A pillcam is swallowed and the tiny camera inside wirelessly beams pictures of your digestive track to this device.
"The pillcam sends images, two per second to the recording device resulting in approximately 55-thousand to 58-thousand images over an approximate eight hour time frame," said Dr. Lori Mahajan, fellowship director of pediatric gastroenterology at Cleveland Clinic Children's Hospital.
It's called capsule endoscopy allowing doctors to look deep into the small intestine where traditional endoscopy tools can't reach.
It helped Jessie Krusinski figure out what was causing his pain and discomfort.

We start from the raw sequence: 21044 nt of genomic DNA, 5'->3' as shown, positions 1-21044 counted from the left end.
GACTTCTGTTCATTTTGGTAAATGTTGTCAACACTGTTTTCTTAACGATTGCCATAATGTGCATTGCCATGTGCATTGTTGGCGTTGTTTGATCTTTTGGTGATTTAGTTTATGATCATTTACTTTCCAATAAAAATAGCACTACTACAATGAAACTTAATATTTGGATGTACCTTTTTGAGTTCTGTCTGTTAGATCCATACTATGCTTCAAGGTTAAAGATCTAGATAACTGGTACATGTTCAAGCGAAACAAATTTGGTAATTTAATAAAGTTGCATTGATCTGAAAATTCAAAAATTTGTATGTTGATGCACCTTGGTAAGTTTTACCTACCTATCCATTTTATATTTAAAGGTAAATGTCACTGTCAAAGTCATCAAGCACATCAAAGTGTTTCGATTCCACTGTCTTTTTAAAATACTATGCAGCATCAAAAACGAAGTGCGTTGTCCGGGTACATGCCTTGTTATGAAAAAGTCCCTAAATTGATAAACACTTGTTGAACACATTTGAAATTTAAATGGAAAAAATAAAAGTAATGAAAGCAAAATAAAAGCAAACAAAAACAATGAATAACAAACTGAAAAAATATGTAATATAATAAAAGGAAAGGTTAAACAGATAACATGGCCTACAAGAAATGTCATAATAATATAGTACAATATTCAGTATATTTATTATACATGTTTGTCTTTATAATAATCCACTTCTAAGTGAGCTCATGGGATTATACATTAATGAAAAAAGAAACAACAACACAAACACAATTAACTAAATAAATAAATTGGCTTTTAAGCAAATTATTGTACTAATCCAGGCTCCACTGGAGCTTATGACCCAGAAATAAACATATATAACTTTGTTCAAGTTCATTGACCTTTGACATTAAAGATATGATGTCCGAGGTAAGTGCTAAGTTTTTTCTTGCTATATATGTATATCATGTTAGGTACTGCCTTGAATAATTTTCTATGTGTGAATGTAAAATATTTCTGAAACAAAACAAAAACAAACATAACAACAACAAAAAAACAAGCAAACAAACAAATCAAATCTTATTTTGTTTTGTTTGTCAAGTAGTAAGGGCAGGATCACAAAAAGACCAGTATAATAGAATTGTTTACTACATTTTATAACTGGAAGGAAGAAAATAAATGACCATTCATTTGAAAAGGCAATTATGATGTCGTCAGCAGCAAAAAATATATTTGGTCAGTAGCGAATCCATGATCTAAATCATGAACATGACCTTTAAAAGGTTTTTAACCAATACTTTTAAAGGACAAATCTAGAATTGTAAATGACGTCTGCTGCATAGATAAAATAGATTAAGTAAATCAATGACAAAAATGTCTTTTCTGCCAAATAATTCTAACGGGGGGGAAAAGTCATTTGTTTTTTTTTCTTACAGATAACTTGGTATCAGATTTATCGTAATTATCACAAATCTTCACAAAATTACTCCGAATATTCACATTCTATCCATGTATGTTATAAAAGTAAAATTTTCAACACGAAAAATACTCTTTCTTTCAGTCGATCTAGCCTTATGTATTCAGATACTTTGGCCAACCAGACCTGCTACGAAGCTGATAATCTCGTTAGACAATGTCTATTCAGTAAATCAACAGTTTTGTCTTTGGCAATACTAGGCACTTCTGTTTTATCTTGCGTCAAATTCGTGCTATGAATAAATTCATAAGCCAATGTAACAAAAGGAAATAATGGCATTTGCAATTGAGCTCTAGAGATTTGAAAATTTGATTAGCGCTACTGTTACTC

"I was frustrated, I was tired of not knowing the answer," he said.
After two years of testing and no answers, the pill cam revealed dozens of ulcers.
"This otherwise would be undiagnosable by any other technology," said Dr. Mahajan.
Meanwhile, researchers in Japan are working on the mermaid pill. It also takes pictures of the digestive system, but its self propelled and has a fin so it can be guided to certain areas by remote control. Capsules like this may one day help with more than just making a diagnosis, according to Ryukoku University.
"They may be an option in the future for removing polyps or treating blood lesions," said Dr. Mahajan
And at the University of Florida researchers have created a prototype of the so-called tattletale pill. It has antenna technology printed right on the pill.
Once you swallow it, the antenna sends a signal directly to a cell phone or laptop.
Helping doctors and family members know if you're actually taking your medication and when.